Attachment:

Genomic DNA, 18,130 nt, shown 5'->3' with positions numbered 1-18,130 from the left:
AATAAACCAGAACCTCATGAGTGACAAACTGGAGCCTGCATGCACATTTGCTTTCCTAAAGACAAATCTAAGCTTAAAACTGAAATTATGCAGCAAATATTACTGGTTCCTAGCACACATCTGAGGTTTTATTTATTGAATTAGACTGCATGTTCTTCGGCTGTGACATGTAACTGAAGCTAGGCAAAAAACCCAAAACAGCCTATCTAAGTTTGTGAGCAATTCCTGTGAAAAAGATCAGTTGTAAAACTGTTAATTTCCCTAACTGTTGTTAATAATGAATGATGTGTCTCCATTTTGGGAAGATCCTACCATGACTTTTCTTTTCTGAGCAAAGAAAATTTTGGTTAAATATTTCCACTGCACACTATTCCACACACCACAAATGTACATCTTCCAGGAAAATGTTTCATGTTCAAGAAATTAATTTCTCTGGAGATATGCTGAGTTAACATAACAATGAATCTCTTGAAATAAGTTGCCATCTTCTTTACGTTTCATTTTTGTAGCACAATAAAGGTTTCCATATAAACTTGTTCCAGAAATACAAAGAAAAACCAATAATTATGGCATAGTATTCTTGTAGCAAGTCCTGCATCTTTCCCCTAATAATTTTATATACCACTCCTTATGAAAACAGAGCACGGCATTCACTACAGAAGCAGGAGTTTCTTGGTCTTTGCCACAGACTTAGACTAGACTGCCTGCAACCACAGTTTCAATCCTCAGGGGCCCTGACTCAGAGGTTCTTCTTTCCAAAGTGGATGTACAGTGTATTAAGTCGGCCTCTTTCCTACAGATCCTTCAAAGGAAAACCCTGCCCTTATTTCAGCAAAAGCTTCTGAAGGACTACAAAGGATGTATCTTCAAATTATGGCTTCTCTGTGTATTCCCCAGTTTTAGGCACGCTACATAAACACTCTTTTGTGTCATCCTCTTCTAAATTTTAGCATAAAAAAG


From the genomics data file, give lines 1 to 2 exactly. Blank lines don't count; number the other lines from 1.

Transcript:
Genomic DNA, 18,130 nt, shown 5'->3' with positions numbered 1-18,130 from the left:
AATAAACCAGAACCTCATGAGTGACAAACTGGAGCCTGCATGCACATTTGCTTTCCTAAAGACAAATCTAAGCTTAAAACTGAAATTATGCAGCAAATATTACTGGTTCCTAGCACACATCTGAGGTTTTATTTATTGAATTAGACTGCATGTTCTTCGGCTGTGACATGTAACTGAAGCTAGGCAAAAAACCCAAAACAGCCTATCTAAGTTTGTGAGCAATTCCTGTGAAAAAGATCAGTTGTAAAACTGTTAATTTCCCTAACTGTTGTTAATAATGAATGATGTGTCTCCATTTTGGGAAGATCCTACCATGACTTTTCTTTTCTGAGCAAAGAAAATTTTGGTTAAATATTTCCACTGCACACTATTCCACACACCACAAATGTACATCTTCCAGGAAAATGTTTCATGTTCAAGAAATTAATTTCTCTGGAGATATGCTGAGTTAACATAACAATGAATCTCTTGAAATAAGTTGCCATCTTCTTTACGTTTCATTTTTGTAGCACAATAAAGGTTTCCATATAAACTTGTTCCAGAAATACAAAGAAAAACCAATAATTATGGCATAGTATTCTTGTAGCAAGTCCTGCATCTTTCCCCTAATAATTTTATATACCACTCCTTATGAAAACAGAGCACGGCATTCACTACAGAAGCAGGAGTTTCTTGGTCTTTGCCACAGACTTAGACTAGACTGCCTGCAACCACAGTTTCAATCCTCAGGGGCCCTGACTCAGAGGTTCTTCTTTCCAAAGTGGATGTACAGTGTATTAAGTCGGCCTCTTTCCTACAGATCCTTCAAAGGAAAACCCTGCCCTTATTTCAGCAAAAGCTTCTGAAGGACTACAAAGGATGTATCTTCAAATTATGGCTTCTCTGTGTATTCCCCAGTTTTAGGCACGCTACATAAACACTCTTTTGTGTCATCCTCTTCTAAATTTTAGCATAAAAAAG